Sunday, December 30, 2012

today on board the ship, on the way to Mexico.

Today was an on board day.  Tomorrow is another.  I had an absolutely lovely day, full of wonderful conversations with fascinating people, interesting lectures, and another class I loved teaching.
The day began with meditation with Bhante Sujatha for a few minutes before I had to leave to set up to teach.  I taught Zendoodles II today.  The students have loved learning how to do the different patterns for Zendoodles.  I seem to be known as the Zendoodle lady on board.  When people see me, they show me the designs they’ve done or ask me to teach them new ones.  I enjoy teaching so much and having something to offer others that it makes me very happy when they ask.  It’s especially fun to see people’s joy in their proficiency. 
After my class, I stayed in the classroom to take a writing workshop about Creative Nonfiction for kids.  I’m not overly interested in writing books for kids, but I wanted to hear the lecturer, Rosie McCormick, and hear what she had to say about writing for kids.  She’s a lovely lady, so that was pleasant.
Next was another writing-based lecture, this one with Ying Chang Compenstine.  She was born and raised in China, moved here when she was 23, is married with a 19 year old son, and has published 20 books with two more in the works.  She and her son just finished a book this past summer.  She’s a fascinating woman with many stories to tell about her homeland and about food – she describes herself as obsessed with food and in love with China, so she combines both in her books.  She writes children books, cook books, and memoirs, all three.  It’s been interesting hearing about her life.  She wrote one book that particularly interests me called Revolution is not a Dinner Party about her childhood growing up in China during the cultural revolution.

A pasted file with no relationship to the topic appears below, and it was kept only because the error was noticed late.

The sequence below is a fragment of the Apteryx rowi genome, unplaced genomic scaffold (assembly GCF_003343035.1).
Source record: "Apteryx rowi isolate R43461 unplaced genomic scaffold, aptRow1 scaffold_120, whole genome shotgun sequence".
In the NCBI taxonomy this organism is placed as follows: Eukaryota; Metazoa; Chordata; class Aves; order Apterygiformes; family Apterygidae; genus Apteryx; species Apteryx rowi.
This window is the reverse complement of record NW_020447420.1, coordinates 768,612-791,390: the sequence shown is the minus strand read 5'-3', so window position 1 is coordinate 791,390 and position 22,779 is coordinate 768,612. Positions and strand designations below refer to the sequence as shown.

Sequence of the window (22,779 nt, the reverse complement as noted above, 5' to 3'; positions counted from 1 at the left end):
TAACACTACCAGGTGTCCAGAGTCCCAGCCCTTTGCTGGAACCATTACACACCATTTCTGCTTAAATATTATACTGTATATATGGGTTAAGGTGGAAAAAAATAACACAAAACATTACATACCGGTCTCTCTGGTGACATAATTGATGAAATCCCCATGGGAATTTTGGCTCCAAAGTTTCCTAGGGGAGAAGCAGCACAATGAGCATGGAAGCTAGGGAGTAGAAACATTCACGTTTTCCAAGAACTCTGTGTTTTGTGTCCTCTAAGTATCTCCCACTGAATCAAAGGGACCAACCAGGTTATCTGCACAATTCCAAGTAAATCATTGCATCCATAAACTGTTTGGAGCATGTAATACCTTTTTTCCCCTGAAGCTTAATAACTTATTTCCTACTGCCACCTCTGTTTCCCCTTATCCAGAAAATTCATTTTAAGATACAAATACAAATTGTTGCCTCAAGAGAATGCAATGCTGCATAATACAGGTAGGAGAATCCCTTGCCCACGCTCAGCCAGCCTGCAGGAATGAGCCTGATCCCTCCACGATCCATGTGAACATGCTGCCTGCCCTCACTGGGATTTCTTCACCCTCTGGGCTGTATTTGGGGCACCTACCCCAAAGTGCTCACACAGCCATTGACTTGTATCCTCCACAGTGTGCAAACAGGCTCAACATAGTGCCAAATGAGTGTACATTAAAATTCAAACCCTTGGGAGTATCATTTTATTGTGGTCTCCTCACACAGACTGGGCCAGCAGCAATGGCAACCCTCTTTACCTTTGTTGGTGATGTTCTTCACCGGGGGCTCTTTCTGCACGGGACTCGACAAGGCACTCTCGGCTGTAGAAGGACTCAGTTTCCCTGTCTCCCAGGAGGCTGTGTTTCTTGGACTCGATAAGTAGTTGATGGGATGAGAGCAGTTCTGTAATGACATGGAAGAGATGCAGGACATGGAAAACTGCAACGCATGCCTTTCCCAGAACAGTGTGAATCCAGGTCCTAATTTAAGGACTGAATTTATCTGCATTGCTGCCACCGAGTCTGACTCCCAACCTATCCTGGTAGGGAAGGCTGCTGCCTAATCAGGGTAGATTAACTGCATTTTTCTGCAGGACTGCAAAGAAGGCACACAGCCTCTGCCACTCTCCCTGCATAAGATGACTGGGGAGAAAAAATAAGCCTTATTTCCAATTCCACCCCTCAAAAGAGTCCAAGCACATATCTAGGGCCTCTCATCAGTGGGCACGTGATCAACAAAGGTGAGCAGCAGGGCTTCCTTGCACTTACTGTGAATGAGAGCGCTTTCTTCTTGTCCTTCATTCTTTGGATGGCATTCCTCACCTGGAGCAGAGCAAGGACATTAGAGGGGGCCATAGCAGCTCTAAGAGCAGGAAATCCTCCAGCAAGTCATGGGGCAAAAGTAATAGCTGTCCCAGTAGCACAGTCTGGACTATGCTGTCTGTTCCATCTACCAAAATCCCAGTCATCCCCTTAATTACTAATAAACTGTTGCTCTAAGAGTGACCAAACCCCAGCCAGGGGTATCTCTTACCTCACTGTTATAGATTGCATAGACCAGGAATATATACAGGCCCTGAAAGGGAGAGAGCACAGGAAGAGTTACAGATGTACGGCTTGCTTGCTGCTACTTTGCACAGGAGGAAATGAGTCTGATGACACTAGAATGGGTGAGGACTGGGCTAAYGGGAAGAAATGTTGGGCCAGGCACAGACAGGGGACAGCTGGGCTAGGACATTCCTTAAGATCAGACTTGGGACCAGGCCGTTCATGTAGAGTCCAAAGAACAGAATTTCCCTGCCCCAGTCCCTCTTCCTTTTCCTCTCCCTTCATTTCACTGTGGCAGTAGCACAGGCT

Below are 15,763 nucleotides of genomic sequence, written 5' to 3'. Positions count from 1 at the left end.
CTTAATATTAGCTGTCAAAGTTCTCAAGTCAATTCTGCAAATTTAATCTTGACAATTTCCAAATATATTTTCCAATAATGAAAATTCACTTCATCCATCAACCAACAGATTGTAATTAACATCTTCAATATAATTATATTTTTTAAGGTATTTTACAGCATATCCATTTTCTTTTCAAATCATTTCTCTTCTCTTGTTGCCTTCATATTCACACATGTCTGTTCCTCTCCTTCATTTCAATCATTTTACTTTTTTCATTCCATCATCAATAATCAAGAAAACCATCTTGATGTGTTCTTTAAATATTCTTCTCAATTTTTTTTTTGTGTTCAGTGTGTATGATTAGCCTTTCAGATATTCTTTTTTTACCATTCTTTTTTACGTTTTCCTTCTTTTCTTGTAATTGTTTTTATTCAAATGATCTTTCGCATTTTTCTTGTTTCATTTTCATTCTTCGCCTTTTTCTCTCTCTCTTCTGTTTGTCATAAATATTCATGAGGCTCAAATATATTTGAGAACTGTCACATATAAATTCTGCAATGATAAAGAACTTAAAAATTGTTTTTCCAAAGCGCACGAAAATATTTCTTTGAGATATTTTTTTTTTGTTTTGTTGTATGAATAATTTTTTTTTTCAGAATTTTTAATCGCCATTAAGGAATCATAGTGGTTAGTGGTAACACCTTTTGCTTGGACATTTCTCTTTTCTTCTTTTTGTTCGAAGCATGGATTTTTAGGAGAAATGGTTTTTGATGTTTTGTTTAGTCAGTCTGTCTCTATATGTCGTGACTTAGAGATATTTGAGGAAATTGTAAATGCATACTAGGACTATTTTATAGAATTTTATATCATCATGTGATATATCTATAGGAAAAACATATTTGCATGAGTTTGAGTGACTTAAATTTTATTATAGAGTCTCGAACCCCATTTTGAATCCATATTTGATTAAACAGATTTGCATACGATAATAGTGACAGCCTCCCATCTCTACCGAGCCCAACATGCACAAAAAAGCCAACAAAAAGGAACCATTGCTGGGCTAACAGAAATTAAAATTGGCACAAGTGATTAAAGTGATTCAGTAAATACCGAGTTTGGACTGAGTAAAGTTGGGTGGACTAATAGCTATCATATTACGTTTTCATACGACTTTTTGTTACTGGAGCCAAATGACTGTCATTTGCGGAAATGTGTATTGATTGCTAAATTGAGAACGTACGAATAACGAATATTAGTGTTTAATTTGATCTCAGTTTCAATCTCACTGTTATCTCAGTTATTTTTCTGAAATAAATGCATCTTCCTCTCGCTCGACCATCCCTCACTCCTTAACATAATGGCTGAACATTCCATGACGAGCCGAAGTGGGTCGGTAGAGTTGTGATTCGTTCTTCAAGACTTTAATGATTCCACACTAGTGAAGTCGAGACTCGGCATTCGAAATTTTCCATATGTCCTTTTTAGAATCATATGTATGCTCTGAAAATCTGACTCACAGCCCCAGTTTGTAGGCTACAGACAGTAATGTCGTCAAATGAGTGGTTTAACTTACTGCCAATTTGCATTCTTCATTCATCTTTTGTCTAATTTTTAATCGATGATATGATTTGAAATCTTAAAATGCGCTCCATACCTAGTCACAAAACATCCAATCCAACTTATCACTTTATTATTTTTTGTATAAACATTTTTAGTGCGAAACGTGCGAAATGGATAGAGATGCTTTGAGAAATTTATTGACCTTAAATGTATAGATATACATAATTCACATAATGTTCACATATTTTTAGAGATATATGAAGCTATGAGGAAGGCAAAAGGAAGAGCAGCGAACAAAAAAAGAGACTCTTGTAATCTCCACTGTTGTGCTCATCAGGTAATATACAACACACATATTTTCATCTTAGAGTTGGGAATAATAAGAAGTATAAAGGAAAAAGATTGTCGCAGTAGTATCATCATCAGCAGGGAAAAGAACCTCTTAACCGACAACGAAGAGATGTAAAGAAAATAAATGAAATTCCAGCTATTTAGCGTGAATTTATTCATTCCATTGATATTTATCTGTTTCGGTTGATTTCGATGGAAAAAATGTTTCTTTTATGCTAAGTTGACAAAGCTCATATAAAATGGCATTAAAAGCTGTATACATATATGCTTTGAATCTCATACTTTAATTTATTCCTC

Lunch was a lovely affair with Gerlinde and Jim and Adrienne, a couple from CA with whom we traveled to Leon the other day.  Jim has a very funny sense of humor and loves to tease me.  Adrienne is quieter but equally delightful to be around.  I hung out with them a lot to day and enjoyed them thoroughly.  Extremely nice people with hearts of gold and funny to boot.  What a treat!
I sat in the sun way too long and ended up with my first sunburn.  Maybe some of it will be left when I get back to VA and folks will be able to tell that I was in sunny lands for a time. 
Doug Mack, the travel writer,, was on at 2, so we went to hear him talk about the history of tourism since Roman times.  Doug brought up a lot of points I hadn’t considered or hadn’t had a clue about – like that spreading American tourism was part of the Marshall Plan, promoted to help Europe’s economy after WWII.  And Lyndon Johnson decided to tax American travel to discourage people from traveling to Europe in the 60’s b/c we were having economic difficulties and he wanted to encourage tourists to “see America first.”  By that time, though, apparently, Americans felt like travel was their birthright so they ignored his injunction.  Arthur Frommer’s guidebook, Europe on $5 a Day changed the face of travel because it made travel accessible to a whole new group of people – young people living on a tight budget.  Doug’s book is all about traveling in Europe using his mother’s copy of that book from 1969 just to see what is still there from those days and what it would be like to use it.  I look forward to getting a copy of his book when I get home.  He had many sent to the boat, but they never made it aboard, so I’ll have to be satisfied with knowing the author but not having my copy of the book signed by him.  I’ve enjoyed hearing Doug talk about travel-writing-related things – it’s certainly a topic I hadn’t considered before, but it’s been fun to hear!